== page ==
Sorry for the long delay in posting a new blog message, but I am happy to announce that I have safely arrived in Niger! It was not an easy journey to get here. There were many points were I sat in airports thousands of miles away from home feeling sick, tired, and unsure if I was strong enough to finish my trip to Africa. Somehow I mustered the courage to keep going and to persevere through sickness and every potential delay known to man (snow, airplanes sliding off runways, airplane brakes not working, firefighters on the runway, etc.), and 55 hours after I left California, I arrived in Niger.
I wish I had more time to write and share about what I am doing as it's happening, but I have never had a more exhausting, time intensive travel schedule in my life. We are in different villages each day talking to women, playing with children, pumping water, and learning more about our micro-finance and savings programs for women. I have been so touched by the success many women have had because of the surplus cereal grain the World Bank was able to donate, the savings program that Word Vision and Wells Bring Hope made possible, and the gorgeous gardens that are flourishing due to local clean water wells.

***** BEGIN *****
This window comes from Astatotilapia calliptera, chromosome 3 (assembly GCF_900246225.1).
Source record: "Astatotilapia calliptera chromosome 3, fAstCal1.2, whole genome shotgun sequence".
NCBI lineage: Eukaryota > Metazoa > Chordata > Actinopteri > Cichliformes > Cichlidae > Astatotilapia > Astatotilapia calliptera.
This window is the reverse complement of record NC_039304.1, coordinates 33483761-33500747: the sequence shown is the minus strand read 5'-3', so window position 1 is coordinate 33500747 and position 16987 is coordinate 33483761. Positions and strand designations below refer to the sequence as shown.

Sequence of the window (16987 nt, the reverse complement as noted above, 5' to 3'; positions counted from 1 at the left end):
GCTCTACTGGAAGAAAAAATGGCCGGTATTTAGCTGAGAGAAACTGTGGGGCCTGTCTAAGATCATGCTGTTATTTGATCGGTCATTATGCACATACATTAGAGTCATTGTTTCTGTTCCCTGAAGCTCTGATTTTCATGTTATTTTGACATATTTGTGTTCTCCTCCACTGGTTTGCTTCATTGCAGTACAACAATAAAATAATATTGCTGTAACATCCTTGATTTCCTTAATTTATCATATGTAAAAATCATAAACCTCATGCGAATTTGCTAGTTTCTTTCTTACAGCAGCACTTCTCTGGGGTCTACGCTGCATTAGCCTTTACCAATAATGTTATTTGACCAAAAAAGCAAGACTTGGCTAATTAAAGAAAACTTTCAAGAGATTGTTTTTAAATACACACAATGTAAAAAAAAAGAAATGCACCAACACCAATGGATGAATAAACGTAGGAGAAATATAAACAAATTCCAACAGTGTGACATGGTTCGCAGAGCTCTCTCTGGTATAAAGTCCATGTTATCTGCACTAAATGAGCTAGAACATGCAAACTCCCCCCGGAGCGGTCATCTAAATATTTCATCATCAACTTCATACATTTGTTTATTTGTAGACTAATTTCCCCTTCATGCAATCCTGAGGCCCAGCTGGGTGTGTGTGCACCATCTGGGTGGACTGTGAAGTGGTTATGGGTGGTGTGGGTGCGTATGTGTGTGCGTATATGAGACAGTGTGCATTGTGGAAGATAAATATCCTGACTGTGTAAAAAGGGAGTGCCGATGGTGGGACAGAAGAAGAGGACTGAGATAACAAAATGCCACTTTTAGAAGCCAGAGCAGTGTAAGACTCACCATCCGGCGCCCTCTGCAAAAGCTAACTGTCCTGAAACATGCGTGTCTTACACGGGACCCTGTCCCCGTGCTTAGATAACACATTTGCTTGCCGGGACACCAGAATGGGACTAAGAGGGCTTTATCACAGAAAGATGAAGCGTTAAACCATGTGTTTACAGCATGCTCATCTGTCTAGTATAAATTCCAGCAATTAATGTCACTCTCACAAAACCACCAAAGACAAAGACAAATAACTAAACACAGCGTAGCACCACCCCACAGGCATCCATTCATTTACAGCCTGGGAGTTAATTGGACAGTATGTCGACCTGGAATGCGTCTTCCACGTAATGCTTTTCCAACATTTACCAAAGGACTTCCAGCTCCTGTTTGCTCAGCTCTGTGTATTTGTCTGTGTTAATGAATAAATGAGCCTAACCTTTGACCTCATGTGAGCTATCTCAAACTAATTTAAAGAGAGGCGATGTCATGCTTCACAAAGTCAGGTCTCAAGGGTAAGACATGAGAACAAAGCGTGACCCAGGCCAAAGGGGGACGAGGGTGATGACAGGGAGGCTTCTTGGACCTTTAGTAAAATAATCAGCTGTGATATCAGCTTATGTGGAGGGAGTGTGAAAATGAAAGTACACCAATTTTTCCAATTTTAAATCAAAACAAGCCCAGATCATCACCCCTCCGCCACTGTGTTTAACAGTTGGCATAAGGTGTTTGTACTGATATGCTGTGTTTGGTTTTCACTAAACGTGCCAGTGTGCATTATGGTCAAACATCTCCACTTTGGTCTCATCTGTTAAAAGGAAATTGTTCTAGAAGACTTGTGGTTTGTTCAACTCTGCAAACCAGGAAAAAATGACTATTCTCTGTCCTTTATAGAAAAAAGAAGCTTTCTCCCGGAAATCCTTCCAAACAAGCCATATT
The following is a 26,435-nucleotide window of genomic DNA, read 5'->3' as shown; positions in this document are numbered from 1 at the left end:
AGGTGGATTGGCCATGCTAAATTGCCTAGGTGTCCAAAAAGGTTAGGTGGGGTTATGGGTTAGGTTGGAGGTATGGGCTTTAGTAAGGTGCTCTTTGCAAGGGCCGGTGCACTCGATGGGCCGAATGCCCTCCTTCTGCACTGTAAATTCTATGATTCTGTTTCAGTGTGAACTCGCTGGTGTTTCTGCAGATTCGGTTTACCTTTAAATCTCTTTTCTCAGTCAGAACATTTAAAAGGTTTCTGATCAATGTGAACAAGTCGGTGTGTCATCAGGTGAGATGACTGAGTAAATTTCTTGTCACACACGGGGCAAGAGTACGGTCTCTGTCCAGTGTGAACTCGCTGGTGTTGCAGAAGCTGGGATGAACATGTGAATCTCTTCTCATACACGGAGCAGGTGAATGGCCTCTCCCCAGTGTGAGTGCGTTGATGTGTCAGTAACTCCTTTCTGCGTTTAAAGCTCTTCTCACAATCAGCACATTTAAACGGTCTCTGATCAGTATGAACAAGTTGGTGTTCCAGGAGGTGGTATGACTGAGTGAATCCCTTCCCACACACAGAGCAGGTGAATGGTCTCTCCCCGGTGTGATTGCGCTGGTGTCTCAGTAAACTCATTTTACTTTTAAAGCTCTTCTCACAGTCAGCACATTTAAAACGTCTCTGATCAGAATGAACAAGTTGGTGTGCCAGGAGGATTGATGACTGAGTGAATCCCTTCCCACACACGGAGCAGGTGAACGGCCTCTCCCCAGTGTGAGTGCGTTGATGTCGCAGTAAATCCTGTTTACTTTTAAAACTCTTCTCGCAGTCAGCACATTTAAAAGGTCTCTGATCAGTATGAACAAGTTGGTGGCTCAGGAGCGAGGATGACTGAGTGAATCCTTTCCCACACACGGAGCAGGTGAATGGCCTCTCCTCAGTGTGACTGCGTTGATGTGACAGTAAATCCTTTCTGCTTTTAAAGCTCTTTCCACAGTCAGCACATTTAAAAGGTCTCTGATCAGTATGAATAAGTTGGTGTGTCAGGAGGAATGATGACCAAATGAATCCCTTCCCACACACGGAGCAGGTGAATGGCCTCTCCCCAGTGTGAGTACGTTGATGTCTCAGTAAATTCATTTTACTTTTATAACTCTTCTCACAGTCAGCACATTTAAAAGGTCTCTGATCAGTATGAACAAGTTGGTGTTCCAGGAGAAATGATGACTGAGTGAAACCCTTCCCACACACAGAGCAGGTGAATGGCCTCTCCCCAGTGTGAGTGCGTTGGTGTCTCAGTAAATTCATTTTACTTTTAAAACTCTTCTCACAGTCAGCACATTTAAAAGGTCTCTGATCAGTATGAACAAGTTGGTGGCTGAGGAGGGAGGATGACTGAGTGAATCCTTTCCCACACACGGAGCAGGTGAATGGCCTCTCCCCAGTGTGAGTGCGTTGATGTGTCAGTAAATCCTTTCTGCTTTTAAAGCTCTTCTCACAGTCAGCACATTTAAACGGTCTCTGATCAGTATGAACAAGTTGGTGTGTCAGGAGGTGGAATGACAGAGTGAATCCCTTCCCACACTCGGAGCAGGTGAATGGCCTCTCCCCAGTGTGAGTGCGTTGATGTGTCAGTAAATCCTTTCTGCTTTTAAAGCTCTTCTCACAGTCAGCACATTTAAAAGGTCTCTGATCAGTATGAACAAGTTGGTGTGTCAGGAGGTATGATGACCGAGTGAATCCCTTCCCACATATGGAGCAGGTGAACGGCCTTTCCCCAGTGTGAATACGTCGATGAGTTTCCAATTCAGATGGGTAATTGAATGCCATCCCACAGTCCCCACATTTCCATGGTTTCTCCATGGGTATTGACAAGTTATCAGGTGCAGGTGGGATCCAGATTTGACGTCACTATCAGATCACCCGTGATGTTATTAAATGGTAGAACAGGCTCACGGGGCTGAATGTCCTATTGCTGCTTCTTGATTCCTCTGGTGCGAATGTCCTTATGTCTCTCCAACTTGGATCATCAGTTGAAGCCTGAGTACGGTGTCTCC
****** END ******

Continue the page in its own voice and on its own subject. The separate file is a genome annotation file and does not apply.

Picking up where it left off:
Today I dedicated a well on behalf of Chadwick School. It was incredibly moving to speak to the people of Makalondi. They were welcoming, warm, and kind. I talked about the efforts of the students at Chadwick to help give their children a chance at an education. I was able to touch on my grandparents' dream of high school and higher education for their children and grandchildren. The villagers responded positively to my speech. The district mayor and village chief made a commitment to send their girls to school and maintain the well for years to come. I was able to pump water from the well and drink it. It was delicious, clean, and refreshing.
Other highlights of my time here have included getting to know our Nigerien soldier guards. I felt so special when the soldiers took the time to learn my name and practiced their English so that they could ask me questions. I have loved hearing the women talk about how their children are healthier, how wives are more independent and financially secure from their husbands, and how savings loans have helped turned small goats and little pastry cakes into profits large enough to send 6 children to school. I have also fallen in love with the sweet, bubbly children I have met. They are all so perfect and bright.
Please continue to wish me luck for the rest of my trip! I hope to post better quality images and video from my camera soon.
Fofo!! (Fofo means thank you in Zarma, a local dialect)